No matter which way you laugh – with a reserved smirk, friendly chuckle, or loud, full-belly roar – you’re onto a good thing. Laughing is great for the mind and the body. So if you’re not already seeing the lighter side of life, here are seven reasons why you should do it more often:
1. To reduce stress.
Feeling the mental and physical burden of a busy, over-scheduled life? Laughter can help decrease your stress hormone levels (such as cortisol and epinephrine), and activate happy-inducing hormones like endorphins. Since laughter also stimulates greater circulation in your body, you may also notice your muscles relaxing and feeling less tense.
2. To boost your immune system.
Relieving stress through laughter is not only good for your sanity, but it can help your immune system as well. Think about it this way: When you’re stressed, chemical reactions in your body can weaken your immune system, making it more likely for you to get sick. Conversely, when you engage in hearty bouts of laughter, your immune system gets “powered up” to help you stay healthier long-term.
3. To improve your mood.
Seems kind of obvious, right? But a good laugh does more than just give you a quick jolt of joy. It also helps you release harmful emotions such as worry, anxiety, and guilt. Think of it as an instant pick-me-up that shifts the focus from negative to positive. How can you be grumpy when you’ve just heard the best – and most cringy – Dad joke ever?
4. To treat your heart.
Turns out, laughter is good for your ticker too. It can help reduce high blood pressure, another dangerous side effect of stress, which is a strong precursor for heart disease and stroke. Similarly, laughter improves blood flow and supports overall heart health.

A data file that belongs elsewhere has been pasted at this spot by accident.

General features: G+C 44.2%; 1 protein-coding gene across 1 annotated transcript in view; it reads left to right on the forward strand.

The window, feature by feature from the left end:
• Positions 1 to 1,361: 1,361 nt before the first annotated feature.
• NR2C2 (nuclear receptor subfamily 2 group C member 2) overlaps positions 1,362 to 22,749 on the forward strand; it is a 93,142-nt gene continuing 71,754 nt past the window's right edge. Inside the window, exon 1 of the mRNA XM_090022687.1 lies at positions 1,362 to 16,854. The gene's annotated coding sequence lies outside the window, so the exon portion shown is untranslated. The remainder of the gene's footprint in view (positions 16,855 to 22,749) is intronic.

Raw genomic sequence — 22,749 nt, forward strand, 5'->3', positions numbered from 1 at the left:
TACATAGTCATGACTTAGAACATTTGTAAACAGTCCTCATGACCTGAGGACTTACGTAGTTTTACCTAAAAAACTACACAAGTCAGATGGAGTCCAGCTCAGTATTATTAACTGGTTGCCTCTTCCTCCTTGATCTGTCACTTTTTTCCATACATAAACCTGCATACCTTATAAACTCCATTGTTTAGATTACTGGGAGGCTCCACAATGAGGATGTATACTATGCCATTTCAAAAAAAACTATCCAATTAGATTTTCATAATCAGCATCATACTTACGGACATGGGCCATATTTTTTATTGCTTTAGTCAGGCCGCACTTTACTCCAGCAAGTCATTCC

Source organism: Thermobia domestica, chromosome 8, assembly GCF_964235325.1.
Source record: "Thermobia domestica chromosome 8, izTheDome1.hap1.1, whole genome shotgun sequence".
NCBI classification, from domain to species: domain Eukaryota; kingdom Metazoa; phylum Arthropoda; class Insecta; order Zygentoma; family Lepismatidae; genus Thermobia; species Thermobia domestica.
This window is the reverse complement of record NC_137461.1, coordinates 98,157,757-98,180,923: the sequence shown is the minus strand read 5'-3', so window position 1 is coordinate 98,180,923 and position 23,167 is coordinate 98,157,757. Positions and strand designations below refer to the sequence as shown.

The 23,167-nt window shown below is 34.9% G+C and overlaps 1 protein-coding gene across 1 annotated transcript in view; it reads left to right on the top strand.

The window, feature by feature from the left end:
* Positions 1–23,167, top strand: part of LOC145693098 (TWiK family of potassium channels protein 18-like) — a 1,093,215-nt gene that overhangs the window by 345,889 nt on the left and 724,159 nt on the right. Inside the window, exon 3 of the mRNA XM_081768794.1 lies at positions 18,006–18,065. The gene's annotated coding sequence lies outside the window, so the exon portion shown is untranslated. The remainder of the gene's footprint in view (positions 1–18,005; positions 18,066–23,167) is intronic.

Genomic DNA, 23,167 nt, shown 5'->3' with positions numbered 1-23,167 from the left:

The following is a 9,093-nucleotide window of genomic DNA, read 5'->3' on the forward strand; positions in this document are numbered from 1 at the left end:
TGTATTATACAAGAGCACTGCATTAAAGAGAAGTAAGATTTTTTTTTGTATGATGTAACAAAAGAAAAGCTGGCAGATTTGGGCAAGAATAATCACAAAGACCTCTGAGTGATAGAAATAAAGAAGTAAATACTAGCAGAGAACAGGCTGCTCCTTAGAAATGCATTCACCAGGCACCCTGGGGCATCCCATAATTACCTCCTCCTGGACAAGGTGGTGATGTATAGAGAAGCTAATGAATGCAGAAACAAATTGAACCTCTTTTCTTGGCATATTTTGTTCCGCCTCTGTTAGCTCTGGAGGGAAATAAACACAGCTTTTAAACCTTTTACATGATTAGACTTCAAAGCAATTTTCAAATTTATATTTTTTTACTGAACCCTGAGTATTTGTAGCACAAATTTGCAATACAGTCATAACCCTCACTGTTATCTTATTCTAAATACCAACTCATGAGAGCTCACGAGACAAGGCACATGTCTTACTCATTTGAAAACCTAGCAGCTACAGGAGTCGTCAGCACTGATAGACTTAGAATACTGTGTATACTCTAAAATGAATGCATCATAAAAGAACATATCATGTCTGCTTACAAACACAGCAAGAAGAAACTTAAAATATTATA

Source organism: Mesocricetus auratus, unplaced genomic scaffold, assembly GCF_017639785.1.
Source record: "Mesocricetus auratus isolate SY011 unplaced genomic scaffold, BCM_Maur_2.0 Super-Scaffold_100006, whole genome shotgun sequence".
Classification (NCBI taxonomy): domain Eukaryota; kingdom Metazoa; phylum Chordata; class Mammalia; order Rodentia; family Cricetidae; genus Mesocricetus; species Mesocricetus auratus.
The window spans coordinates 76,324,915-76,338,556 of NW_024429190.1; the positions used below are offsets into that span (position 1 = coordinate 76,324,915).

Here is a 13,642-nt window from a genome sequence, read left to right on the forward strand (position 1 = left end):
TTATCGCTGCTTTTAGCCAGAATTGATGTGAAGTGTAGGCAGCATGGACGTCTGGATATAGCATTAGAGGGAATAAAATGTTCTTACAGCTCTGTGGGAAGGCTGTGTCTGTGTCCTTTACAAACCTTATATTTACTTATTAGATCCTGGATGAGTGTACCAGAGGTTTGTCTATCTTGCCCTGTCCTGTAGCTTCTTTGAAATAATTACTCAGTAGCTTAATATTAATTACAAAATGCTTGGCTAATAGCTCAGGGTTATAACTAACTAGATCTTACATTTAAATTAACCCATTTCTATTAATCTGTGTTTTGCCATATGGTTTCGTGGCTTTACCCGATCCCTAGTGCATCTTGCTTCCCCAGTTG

5. To feel refreshed.
Got a case of the BLAHs? When you’re feeling sluggish, a good laugh can give you a full-body wake-up. You’ll feel more alert and refreshed, as laughter boosts your oxygen levels and releases endorphins, those feel-good hormones mentioned earlier. It’s an easy way to get a quick jolt of energy – with a smile.
6. To switch perspectives.
Life can feel pretty heavy sometimes, but laughter helps you see the lighter side of things. It can take a situation that might seem embarrassing or even disastrous in the moment, and turn it into one that makes you smile. (Just think of all the times you’ve said, “This might hurt now, but I know it’ll make a funny story someday.” ). Research also shows that laughter acts as a positive coping mechanism during difficult times.
7. To boost your confidence.
Ever fall in front of a group of strangers or come out of the bathroom with a trail of toilet paper stuck to your shoe? Not exactly shining moments, right? When you can laugh at yourself and shake things off, your confidence grows. You realize that in the grand scheme of things, these minor mishaps are character-builders. So the next time you’re tempted to blush and run for cover, take a bow and let out a laugh.
8. To increase social connection.
Laughter is a universal bonding mechanism. It brings people from all walks of life together and serves as common ground. The same way a smile or kindness is contagious, laughter has a ripple effect. It’s hard not to join in and bust a gut over a shared joke or story. Laughter can also help break the ice during awkward moments. (We’re looking at you, blind dates!)